Sadie and Carter are multiracial; unsurprisingly, they have plenty of Egyptian heritage if you trace it a couple millennia back, but it’s been mixed with much other heritage, so their dad presents as black and their long-dead mother was white. Carter takes after their dad, while Sadie looks more like their mom, though, obviously, she’s darker. It’s really nice to see such a mainstream book dealing with race, and it does so well, particularly in Carter and his dad’s awareness of public perception of them as African American men.

I don’t know as much Egyptian mythology as I know Greek, so this was breaking more new ground for me than the Percy Jackson books had; this was a fun exploration of a pantheon with which I am not very familiar. I particularly appreciated that he gave credit to the existence of multiple versions of myths, accepting them all rather than choosing one, but with an explanation that made sense. I also appreciated that he casually left room for this and the Percy Jackson books to take place in the same world, but didn’t stress it or threaten to blend the two series.

The Red Pyramid is a creative, fast-paced adventure that suffers from its narratorial gimmick, but it’s only a flesh wound.

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1Yes, audio tape. Not a recording saved on a thumb drive or SD card, an audio tape. What is this, the 90s?

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The Red Pyramid ~ Rick Riordan
My reviews of Percy Jackson and the Olympians: The Lightning Thief (Book 1), The Sea of Monsters (Book 2), The Titan’s Curse (Book 3), Battle of the Labyrinth (Book 4), and The Last Olympian (Book 5)

Voices of Dragons Carrie VaughnKay is a normal teenager: bored of life in a small town, feeling pressured on the sex/relationship fronts, and quietly rebelling against her parents by doing something that either no one will know, or she’ll die doing it: rock climbing on tthe border with Dragon. There’s only been one period of open hostilities between humans and dragons in living memory: right after World War II, the dragons came out of hiding and they and the humans walloped each other before writing a treaty that gives the Dragons several chunks of land in the far north, humans the rest of the country, an agreement to never cross the border, and no ongoing communication between the two factions. As long as Kay doesn’t cross the border she isn’t breaking any laws, and she doesn’t expect to even see a dragon—they rarely come so close to the border.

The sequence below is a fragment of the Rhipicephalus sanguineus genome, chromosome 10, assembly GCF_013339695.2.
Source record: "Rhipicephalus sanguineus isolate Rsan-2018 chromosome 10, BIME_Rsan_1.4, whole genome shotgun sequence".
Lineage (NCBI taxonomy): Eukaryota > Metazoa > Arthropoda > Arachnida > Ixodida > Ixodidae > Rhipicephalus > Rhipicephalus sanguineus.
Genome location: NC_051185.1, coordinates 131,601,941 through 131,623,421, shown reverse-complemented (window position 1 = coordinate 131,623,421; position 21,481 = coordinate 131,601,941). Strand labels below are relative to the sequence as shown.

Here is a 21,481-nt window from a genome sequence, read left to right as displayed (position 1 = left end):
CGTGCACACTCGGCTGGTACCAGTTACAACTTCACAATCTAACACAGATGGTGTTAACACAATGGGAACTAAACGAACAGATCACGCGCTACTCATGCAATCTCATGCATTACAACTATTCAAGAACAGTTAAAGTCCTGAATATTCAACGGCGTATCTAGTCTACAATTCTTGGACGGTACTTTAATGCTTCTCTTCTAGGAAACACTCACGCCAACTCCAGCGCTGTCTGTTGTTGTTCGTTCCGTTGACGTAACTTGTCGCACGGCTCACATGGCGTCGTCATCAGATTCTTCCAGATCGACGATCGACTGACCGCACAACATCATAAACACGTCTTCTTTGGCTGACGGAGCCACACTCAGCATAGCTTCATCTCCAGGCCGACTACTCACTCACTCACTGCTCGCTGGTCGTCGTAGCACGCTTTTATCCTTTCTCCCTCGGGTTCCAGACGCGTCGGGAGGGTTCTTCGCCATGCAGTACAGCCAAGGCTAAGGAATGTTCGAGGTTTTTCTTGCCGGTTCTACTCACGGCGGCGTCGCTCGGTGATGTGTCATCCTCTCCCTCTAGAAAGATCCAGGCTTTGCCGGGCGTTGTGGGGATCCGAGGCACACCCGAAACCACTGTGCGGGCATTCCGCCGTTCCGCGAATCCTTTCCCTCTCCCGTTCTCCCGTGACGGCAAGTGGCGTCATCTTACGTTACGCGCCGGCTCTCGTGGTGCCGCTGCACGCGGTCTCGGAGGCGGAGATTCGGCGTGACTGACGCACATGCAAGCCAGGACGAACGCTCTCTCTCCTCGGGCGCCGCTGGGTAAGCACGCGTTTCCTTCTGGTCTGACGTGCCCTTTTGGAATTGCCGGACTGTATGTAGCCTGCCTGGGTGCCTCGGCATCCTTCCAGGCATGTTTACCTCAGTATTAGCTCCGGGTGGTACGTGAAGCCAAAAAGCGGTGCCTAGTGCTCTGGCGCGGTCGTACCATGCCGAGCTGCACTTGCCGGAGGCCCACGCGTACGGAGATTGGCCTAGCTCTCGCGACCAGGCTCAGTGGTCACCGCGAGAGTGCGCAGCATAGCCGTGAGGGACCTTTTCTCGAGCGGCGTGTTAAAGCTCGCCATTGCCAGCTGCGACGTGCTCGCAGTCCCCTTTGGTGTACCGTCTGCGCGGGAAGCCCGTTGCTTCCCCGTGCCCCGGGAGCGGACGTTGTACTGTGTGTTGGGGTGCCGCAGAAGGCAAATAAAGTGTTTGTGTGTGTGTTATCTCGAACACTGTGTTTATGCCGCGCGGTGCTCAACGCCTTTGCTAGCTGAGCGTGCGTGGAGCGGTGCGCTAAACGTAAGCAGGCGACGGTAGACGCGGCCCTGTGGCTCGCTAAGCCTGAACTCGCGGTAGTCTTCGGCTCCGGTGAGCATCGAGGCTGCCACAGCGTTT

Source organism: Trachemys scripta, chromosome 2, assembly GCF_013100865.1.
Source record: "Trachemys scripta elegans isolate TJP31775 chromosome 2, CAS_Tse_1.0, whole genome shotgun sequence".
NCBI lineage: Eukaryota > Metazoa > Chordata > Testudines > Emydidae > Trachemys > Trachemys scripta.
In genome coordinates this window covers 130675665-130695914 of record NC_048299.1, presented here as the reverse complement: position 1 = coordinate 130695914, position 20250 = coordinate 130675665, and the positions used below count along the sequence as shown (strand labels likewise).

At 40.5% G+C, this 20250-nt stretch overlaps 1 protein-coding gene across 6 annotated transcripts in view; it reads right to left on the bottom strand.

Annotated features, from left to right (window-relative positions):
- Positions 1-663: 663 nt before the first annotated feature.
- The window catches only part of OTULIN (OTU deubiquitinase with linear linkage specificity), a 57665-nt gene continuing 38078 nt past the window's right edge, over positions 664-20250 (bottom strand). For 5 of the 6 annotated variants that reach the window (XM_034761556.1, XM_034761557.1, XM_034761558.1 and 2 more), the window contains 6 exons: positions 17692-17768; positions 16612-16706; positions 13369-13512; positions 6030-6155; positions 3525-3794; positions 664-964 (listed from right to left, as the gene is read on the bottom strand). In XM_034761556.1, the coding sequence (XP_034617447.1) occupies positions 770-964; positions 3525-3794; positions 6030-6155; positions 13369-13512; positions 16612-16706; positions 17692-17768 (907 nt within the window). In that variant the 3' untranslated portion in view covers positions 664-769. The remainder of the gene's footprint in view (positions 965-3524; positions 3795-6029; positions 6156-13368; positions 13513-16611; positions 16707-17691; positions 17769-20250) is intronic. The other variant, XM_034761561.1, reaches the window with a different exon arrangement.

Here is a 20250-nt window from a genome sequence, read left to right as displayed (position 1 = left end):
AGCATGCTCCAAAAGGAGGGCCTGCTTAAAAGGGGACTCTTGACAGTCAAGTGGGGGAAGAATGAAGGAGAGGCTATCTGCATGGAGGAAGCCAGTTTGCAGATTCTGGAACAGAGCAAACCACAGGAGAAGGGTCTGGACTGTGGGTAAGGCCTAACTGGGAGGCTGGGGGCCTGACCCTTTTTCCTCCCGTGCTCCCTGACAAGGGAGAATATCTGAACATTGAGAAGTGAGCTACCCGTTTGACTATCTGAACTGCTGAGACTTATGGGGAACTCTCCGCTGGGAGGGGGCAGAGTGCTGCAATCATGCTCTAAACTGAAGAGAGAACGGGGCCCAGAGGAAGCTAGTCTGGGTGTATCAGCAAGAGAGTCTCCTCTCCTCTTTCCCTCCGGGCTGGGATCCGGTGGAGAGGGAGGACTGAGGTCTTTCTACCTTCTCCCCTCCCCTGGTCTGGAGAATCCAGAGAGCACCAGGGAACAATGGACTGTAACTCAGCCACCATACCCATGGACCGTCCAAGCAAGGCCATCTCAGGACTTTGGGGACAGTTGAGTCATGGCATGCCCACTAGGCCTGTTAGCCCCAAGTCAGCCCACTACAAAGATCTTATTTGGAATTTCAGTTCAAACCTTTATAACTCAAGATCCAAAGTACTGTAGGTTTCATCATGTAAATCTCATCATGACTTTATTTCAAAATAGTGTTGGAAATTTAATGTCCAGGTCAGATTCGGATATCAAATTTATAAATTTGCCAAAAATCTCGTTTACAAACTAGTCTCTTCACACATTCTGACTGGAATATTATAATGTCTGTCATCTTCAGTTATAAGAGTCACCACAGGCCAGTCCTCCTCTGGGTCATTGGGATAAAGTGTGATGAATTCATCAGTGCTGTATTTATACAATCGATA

But, of course, she does meet a dragon, who’s hanging out by the border for much the same reason she is: adolescent rebellion. The two develop a friendship, but it—and their peaceful lives—are threatened when the U.S.military starts encroaching on Dragon territory.

I found Voices of Dragons to be heavy-handed: about the war, about Kay’s best friend pressuring her to get a boyfriend and get laid, about the friendship between Kay and the dragon, Artegal. It tries so hard, but never quite pulls it off. The escalation of the conflict and changing public support was well done, but the military men behind it are charicatures and the politics and political figures behind them are never seen or explored. It’s refreshing and realistic that a straight, sexually active teenage girl would put pressure on another straight girl to become sexually active and Kay’s hesitant, nervous, and thoughtful approach to a relationship fits, but her thinking on sexual contact beyond kissing is unexpectedly flat and simplistic. In her other major relationship, it takes such great pains to give Kay and Artegal similar motivation and to emphasis the ways in which they are alike that it neglects to give Artegal a distinct personality. The strongest part of the book is definitely the middle; the beginning is slow and the ending resolves almost nothing—without being a clear lead-in to a sequel—but the middle of the book contains a powerful and compelling portrait of grief. Unfortunately, it’s not enough to rescue Voices of Dragons from mediocrity.